* News Release Issued by the International Secretariat of Amnesty International *
12 November 2001 MDE 12/030/2001 197/01
On 14 November 2001 an exceptional court is scheduled to hand down its final verdict in a trial of 52 men tried for
their alleged sexual orientation.
"Amnesty International believes that the majority, if not all, of these men are facing imprisonment merely in
connection with their alleged sexual orientation. If convicted solely on these grounds the organization would call for
their immediate and unconditional release," the international organization said. "We are also extremely concerned that
their trial violates some of the most basic international standards for fair trial."
Within the last few weeks, hundreds of people have been referred to exceptional courts established under emergency
legislation in connection with a variety of charges, including membership of illegal organizations, contempt for
religion and espionage. Recently, such courts have also convicted journalists accused of publishing pictures deemed to
violate public morals and of spreading false information.
"Amnesty International is concerned that exceptional courts, which violate basic international standards for fair
trial, such as the right to a full review of the case before a higher tribunal, are extensively used to try people in
Egypt," Amnesty International said.
According to Article 14 (5) of the UN International Covenant of Civil and Political Rights (ICCPR), to which Egypt is a
State Party: "Everyone convicted of a crime shall have the right to his conviction and sentence being reviewed by a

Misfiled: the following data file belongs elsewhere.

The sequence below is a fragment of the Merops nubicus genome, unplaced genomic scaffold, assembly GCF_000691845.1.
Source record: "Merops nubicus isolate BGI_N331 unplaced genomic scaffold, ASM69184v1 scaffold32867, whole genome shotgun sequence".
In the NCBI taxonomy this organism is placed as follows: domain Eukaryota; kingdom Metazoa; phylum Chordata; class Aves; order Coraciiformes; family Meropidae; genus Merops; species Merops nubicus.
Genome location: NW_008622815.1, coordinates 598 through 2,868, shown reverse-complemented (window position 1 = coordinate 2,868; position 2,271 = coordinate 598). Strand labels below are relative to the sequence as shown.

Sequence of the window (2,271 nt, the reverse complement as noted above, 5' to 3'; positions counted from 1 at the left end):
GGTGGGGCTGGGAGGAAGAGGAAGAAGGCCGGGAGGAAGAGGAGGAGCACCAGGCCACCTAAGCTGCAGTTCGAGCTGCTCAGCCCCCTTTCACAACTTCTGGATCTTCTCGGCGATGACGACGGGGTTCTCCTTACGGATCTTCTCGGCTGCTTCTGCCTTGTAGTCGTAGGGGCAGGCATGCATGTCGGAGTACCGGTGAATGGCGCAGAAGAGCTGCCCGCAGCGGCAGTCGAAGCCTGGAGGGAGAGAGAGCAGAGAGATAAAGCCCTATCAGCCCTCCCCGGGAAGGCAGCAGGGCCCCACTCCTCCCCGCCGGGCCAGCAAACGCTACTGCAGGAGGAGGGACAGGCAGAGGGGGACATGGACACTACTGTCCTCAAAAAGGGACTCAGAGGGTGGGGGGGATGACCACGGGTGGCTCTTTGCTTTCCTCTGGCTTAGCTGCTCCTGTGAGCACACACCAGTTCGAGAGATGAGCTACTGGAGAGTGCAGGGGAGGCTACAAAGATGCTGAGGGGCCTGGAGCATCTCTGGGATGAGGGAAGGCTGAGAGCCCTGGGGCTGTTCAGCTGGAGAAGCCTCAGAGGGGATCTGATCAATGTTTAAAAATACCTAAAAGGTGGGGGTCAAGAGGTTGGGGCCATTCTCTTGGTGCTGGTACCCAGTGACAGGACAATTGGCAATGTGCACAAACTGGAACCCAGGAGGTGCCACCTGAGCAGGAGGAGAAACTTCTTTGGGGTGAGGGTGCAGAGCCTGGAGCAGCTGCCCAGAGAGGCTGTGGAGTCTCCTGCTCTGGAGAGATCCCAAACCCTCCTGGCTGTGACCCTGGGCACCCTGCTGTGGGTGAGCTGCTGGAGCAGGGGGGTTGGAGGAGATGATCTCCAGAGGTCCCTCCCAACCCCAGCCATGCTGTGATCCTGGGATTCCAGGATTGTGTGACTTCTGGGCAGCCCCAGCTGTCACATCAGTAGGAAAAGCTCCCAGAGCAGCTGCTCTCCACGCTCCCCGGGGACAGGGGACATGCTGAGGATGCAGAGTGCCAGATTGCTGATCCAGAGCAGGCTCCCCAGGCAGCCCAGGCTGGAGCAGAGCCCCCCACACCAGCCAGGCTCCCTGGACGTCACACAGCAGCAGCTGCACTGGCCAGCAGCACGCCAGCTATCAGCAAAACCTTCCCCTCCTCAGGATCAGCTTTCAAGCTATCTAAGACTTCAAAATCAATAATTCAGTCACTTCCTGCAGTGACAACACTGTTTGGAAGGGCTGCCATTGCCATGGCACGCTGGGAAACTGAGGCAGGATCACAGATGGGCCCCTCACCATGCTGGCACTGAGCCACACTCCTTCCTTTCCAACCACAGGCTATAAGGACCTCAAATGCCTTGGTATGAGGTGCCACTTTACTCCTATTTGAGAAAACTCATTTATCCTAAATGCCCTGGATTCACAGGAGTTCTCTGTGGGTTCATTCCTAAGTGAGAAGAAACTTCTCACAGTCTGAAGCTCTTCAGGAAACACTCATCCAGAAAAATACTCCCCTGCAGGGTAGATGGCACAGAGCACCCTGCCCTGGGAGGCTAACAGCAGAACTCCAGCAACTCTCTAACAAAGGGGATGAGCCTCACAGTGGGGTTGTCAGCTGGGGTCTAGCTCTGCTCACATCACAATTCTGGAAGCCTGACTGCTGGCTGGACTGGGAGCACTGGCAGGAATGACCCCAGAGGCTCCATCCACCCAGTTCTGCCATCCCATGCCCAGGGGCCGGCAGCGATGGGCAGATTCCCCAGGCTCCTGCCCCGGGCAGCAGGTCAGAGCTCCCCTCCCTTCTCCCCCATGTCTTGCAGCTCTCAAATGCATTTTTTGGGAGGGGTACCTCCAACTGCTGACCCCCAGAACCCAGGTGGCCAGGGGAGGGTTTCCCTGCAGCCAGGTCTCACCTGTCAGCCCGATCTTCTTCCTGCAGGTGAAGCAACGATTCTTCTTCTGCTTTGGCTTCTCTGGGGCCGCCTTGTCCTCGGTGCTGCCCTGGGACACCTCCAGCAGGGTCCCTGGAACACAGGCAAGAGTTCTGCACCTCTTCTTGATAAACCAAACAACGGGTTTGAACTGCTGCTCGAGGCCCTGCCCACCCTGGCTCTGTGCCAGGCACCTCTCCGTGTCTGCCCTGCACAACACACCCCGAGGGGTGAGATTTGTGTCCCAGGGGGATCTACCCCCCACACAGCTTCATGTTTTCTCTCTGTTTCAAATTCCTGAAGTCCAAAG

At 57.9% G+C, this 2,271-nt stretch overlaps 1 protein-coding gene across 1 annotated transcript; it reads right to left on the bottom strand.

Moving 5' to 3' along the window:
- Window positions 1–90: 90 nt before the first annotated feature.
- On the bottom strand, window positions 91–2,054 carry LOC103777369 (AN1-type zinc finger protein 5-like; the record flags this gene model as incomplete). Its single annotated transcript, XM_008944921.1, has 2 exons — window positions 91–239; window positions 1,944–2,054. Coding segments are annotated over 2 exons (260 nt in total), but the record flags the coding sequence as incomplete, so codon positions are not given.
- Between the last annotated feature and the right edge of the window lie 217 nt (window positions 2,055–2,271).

higher tribunal according to law."
On 18 July 2001 the Emergency State Security Court for Misdemeanours opened trial against 52 men arrested in May in
connection with their alleged sexual orientation. All defendants are charged with "obscene behaviour" while two face
additional charges of expressing "contempt for religion."
Proceedings before this court not only violate defendants' fundamental right to appeal but also contravene principles
of the independence of the judiciary as its verdicts have to be submitted to the Military Governor who ultimately
decides whether to uphold or quash the verdict or to order a retrial. Such interference by the executive powers
constitutes a flagrant violation of the UN Basic Principles on the Independence of the Judiciary.
Amnesty International wrote to the Egyptian authorities on 18 May 2001, about a week after the arrest of the men,
expressing concerns that they had not been allowed to meet their relatives or be seen by a lawyer. In the light of these
restrictions of contact to the outside world, Amnesty International expressed fears that the defendants were at risk of
torture and ill-treatment. To this day, the organization has received no response to its communication. At pre-trial
hearings before the State Security Prosecution on 23 and 24 May, several defendants reported that they had been tortured
or ill-treated during the first days of their detention. The prosecution ordered the men to be medically examined in
order to establish whether they had practised anal sex. During the following days, the defendants were forcibly